Nobody likes an operating system that's full of unnecessary stray files, 20 annoying apps that start up when you fire up your computer, and other crap that slows down your system, makes your desktop feel disorganized, or gives you a headache whenever you're trying to work (or game). Thankfully, there are a number of free apps that can help you clean your Windows PC.
One of the first apps you can try using to get control of a messy Windows PC is Windows' very own Desk Cleanup app -- built right into the operating system and free for you to use at any time. On Windows 10, just pull up the Start Menu and start typing in "Disk," which should make it easy to load the utility. Pick a drive you want Disk Cleanup to take a look at, likely your system's primary c:\ drive, and click OK.
Once it's done scanning, Disk Cleanup will tell you about all the different kinds of files that you can safely remove from your system, including the cache for your Edge browser, anything in your Recycle Bin, temporary files left over from apps or app installations, and file thumbnails you might not need anymore -- to name a few. You can also click on the "Clean up system files" option to have the app check for log files Windows created during an OS installation, as well as any previous Windows installations that might be lurking around your hard drive (and taking up gigabytes of space).
Once you've made your selections for deletion, click "OK," and then "Delete Files," to begin the process.
Though this app is more useful for desktop or laptop PCs you just purchased, it's a great tool for eliminating the more obvious bloatware on your system that, perhaps, you simply forgot about (or never had time to clean).
You don't have to go through any installation routine once you've downloaded the app. Just launch it and let it analyse your system. It will split any apps it finds into three categories -- apps definitely recommended for deletion, questionable apps that people usually remove from their systems, and all other apps. Each app listing tells you whether its a regular application you load yourself or one what starts when your computer launches, a per cent that indicates how many other PC Decrapifier users also removed that app, and occasionally a little question mark icon that takes you to the web to learn more about a particular app.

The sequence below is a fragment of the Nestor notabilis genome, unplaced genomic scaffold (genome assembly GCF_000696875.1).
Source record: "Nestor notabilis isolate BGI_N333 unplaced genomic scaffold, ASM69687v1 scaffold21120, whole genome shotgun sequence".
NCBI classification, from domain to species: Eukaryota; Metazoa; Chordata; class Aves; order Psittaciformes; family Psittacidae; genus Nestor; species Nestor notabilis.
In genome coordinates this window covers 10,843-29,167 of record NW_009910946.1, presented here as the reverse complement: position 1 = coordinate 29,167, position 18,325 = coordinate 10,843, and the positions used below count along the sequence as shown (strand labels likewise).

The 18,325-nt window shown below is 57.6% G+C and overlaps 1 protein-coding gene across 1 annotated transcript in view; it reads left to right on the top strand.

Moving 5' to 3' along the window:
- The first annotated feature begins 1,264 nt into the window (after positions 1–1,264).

All you have to do is select what you want to remove, confirm it on the next screen (which also allows you to create a Windows restore point if you're feeling nervous), and let the app flush your unwanted apps down the digital drain.
We covered this app a long time ago, but it's worth resurrecting, as it's a great utility that can help you stay organised if you're the kind of person who dumps everything you download (or copy to your PC) into a single folder -- one giant, sprawling hub that files tend to enter, but rarely leave.
DropIt allows you to set up a ton of different rules that fire off whenever you drag different files onto the utility's little icon. For example, you can set it to always drop image files into your primary photos folder, video files into your videos folder, and Word documents into -- you guessed it -- your documents folder.
That's just the start. If you want to get more advanced, DropIt can automatically scan folders (like your Downloads folder) and apply more advanced filters to anything it finds, like automatically unzipping archives, renaming files based on your parameters, or compressing large batches of files that are otherwise taking up a bit more space than you want.
Automation is a great way to help you stay organised in Windows, and DropIt practically gives you a virtual helper at your fingertips.
Toolbars, spyware, and other kinds of malware can make your PC a mess. Even if you're a semi-savvy computer user, however, you're probably pretty good about avoiding the common traps: apps that solicit you to add crappy third-party items to their regular installation process or websites that cajole you to try out a scammy-sounding app -- things like that.
That said, it never hurts to run a quick scan every now and then to make sure there's nothing on your computer that shouldn't be there. You probably don't need to pay for a real-time malware scanning app when you have something like AdwCleaner, a lightweight app that requires no installation to effectively (and efficiently) scan your system for crap.
The company that makes the ever-popular Malwarebytes anti-malware app owns AdwCleaner. While you can always switch up to the former for extra protection, given its reputation, the app feels a little more bloaty and definitely loves to let you know about its Premium services.
This one's for you, gamers. You might not even know that the major online distribution services -- Steam, Origin, Uplay, and GoG -- might leave some crap on your hard drive even after you've uninstalled a game you're done playing. Even though this app is called "Steam Cleaner," it does a great job of scanning through each service's default installation folders and identifying leftover files from past games that you can safely remove. With some simple scanning, you could save gigabytes of space.
(For regular apps, consider using a program like Revo Uninstaller to ensure that all traces of a program are deleted whenever you want to remove it from your system.)
Having to navigate to your Windows desktop to fiddle with your Recycle Bin is annoying. This tiny utility drops a Recycle Bin directly in your system tray, which makes it much easier to drag-and-drop files to oblivion, empty the trash, and restore that which you accidentally deleted.